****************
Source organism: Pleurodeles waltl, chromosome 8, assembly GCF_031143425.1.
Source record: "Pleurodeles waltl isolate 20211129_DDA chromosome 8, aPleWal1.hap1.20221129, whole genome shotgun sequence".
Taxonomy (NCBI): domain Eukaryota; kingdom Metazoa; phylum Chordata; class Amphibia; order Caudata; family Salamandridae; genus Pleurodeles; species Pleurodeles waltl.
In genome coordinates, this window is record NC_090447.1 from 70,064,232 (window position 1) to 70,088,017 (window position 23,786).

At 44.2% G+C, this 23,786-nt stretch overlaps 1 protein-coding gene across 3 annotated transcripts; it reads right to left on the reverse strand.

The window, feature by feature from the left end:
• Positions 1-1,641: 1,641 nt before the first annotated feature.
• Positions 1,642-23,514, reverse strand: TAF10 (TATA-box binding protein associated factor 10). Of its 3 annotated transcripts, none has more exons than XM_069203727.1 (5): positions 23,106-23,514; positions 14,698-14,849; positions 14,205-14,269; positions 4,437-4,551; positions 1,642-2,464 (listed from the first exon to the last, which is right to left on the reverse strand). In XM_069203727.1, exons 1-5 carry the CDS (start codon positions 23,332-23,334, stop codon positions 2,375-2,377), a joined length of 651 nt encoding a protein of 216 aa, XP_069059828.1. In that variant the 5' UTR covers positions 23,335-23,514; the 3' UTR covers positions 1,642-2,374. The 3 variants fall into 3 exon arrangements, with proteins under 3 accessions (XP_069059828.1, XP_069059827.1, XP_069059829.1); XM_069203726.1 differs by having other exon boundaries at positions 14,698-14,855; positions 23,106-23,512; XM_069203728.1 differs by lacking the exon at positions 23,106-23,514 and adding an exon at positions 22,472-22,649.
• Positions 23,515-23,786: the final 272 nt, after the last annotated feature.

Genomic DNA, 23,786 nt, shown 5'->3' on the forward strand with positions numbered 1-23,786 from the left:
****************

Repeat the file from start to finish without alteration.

Source organism: Pleurodeles waltl, chromosome 8, assembly GCF_031143425.1.
Source record: "Pleurodeles waltl isolate 20211129_DDA chromosome 8, aPleWal1.hap1.20221129, whole genome shotgun sequence".
Taxonomy (NCBI): domain Eukaryota; kingdom Metazoa; phylum Chordata; class Amphibia; order Caudata; family Salamandridae; genus Pleurodeles; species Pleurodeles waltl.
In genome coordinates, this window is record NC_090447.1 from 70,064,232 (window position 1) to 70,088,017 (window position 23,786).

At 44.2% G+C, this 23,786-nt stretch overlaps 1 protein-coding gene across 3 annotated transcripts; it reads right to left on the reverse strand.

The window, feature by feature from the left end:
• Positions 1-1,641: 1,641 nt before the first annotated feature.
• Positions 1,642-23,514, reverse strand: TAF10 (TATA-box binding protein associated factor 10). Of its 3 annotated transcripts, none has more exons than XM_069203727.1 (5): positions 23,106-23,514; positions 14,698-14,849; positions 14,205-14,269; positions 4,437-4,551; positions 1,642-2,464 (listed from the first exon to the last, which is right to left on the reverse strand). In XM_069203727.1, exons 1-5 carry the CDS (start codon positions 23,332-23,334, stop codon positions 2,375-2,377), a joined length of 651 nt encoding a protein of 216 aa, XP_069059828.1. In that variant the 5' UTR covers positions 23,335-23,514; the 3' UTR covers positions 1,642-2,374. The 3 variants fall into 3 exon arrangements, with proteins under 3 accessions (XP_069059828.1, XP_069059827.1, XP_069059829.1); XM_069203726.1 differs by having other exon boundaries at positions 14,698-14,855; positions 23,106-23,512; XM_069203728.1 differs by lacking the exon at positions 23,106-23,514 and adding an exon at positions 22,472-22,649.
• Positions 23,515-23,786: the final 272 nt, after the last annotated feature.

Genomic DNA, 23,786 nt, shown 5'->3' on the forward strand with positions numbered 1-23,786 from the left: